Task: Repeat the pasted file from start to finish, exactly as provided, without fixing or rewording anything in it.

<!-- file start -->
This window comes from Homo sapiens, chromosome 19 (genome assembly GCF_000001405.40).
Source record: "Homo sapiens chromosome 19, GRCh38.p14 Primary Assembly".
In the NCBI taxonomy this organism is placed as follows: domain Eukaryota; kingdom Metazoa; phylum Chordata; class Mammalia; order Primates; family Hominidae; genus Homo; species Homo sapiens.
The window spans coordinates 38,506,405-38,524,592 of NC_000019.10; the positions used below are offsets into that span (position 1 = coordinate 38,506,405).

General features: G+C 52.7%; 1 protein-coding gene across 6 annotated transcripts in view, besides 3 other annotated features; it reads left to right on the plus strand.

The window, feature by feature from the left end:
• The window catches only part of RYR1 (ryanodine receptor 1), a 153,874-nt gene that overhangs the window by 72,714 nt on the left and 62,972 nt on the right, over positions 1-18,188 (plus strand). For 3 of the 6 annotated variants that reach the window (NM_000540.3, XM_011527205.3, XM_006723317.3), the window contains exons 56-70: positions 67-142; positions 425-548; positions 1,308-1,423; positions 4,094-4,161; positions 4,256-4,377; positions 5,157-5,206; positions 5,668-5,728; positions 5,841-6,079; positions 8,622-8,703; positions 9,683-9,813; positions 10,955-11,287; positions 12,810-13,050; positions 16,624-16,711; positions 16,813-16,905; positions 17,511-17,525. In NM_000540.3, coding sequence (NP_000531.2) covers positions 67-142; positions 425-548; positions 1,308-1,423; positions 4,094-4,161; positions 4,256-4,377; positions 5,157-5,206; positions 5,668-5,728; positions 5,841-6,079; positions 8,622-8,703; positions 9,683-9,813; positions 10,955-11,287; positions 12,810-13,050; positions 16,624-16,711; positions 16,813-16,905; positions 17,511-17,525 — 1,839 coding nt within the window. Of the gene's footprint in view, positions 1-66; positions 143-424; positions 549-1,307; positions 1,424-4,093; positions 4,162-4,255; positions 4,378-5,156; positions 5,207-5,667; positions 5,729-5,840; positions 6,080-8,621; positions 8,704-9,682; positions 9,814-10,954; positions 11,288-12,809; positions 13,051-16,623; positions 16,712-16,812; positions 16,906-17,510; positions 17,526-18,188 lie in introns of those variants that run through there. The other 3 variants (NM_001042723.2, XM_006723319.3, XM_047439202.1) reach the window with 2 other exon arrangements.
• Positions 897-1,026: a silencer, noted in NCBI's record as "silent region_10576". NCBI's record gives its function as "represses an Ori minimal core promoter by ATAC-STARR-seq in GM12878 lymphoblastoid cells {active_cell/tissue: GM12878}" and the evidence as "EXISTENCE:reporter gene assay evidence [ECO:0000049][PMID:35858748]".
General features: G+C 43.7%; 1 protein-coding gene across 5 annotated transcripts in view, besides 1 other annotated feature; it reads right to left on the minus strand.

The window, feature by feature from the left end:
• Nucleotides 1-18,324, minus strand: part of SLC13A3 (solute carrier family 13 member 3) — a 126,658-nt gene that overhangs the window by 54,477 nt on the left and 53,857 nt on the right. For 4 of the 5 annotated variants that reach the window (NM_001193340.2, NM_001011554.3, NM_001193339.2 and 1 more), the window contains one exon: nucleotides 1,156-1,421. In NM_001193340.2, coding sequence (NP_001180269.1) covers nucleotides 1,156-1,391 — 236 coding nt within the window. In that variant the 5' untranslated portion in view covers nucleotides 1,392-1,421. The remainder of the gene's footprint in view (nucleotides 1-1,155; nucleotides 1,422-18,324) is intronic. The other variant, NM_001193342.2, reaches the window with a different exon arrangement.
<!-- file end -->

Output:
This window comes from Homo sapiens, chromosome 19 (genome assembly GCF_000001405.40).
Source record: "Homo sapiens chromosome 19, GRCh38.p14 Primary Assembly".
In the NCBI taxonomy this organism is placed as follows: domain Eukaryota; kingdom Metazoa; phylum Chordata; class Mammalia; order Primates; family Hominidae; genus Homo; species Homo sapiens.
The window spans coordinates 38,506,405-38,524,592 of NC_000019.10; the positions used below are offsets into that span (position 1 = coordinate 38,506,405).

General features: G+C 52.7%; 1 protein-coding gene across 6 annotated transcripts in view, besides 3 other annotated features; it reads left to right on the plus strand.

The window, feature by feature from the left end:
• The window catches only part of RYR1 (ryanodine receptor 1), a 153,874-nt gene that overhangs the window by 72,714 nt on the left and 62,972 nt on the right, over positions 1-18,188 (plus strand). For 3 of the 6 annotated variants that reach the window (NM_000540.3, XM_011527205.3, XM_006723317.3), the window contains exons 56-70: positions 67-142; positions 425-548; positions 1,308-1,423; positions 4,094-4,161; positions 4,256-4,377; positions 5,157-5,206; positions 5,668-5,728; positions 5,841-6,079; positions 8,622-8,703; positions 9,683-9,813; positions 10,955-11,287; positions 12,810-13,050; positions 16,624-16,711; positions 16,813-16,905; positions 17,511-17,525. In NM_000540.3, coding sequence (NP_000531.2) covers positions 67-142; positions 425-548; positions 1,308-1,423; positions 4,094-4,161; positions 4,256-4,377; positions 5,157-5,206; positions 5,668-5,728; positions 5,841-6,079; positions 8,622-8,703; positions 9,683-9,813; positions 10,955-11,287; positions 12,810-13,050; positions 16,624-16,711; positions 16,813-16,905; positions 17,511-17,525 — 1,839 coding nt within the window. Of the gene's footprint in view, positions 1-66; positions 143-424; positions 549-1,307; positions 1,424-4,093; positions 4,162-4,255; positions 4,378-5,156; positions 5,207-5,667; positions 5,729-5,840; positions 6,080-8,621; positions 8,704-9,682; positions 9,814-10,954; positions 11,288-12,809; positions 13,051-16,623; positions 16,712-16,812; positions 16,906-17,510; positions 17,526-18,188 lie in introns of those variants that run through there. The other 3 variants (NM_001042723.2, XM_006723319.3, XM_047439202.1) reach the window with 2 other exon arrangements.
• Positions 897-1,026: a silencer, noted in NCBI's record as "silent region_10576". NCBI's record gives its function as "represses an Ori minimal core promoter by ATAC-STARR-seq in GM12878 lymphoblastoid cells {active_cell/tissue: GM12878}" and the evidence as "EXISTENCE:reporter gene assay evidence [ECO:0000049][PMID:35858748]".
General features: G+C 43.7%; 1 protein-coding gene across 5 annotated transcripts in view, besides 1 other annotated feature; it reads right to left on the minus strand.

The window, feature by feature from the left end:
• Nucleotides 1-18,324, minus strand: part of SLC13A3 (solute carrier family 13 member 3) — a 126,658-nt gene that overhangs the window by 54,477 nt on the left and 53,857 nt on the right. For 4 of the 5 annotated variants that reach the window (NM_001193340.2, NM_001011554.3, NM_001193339.2 and 1 more), the window contains one exon: nucleotides 1,156-1,421. In NM_001193340.2, coding sequence (NP_001180269.1) covers nucleotides 1,156-1,391 — 236 coding nt within the window. In that variant the 5' untranslated portion in view covers nucleotides 1,392-1,421. The remainder of the gene's footprint in view (nucleotides 1-1,155; nucleotides 1,422-18,324) is intronic. The other variant, NM_001193342.2, reaches the window with a different exon arrangement.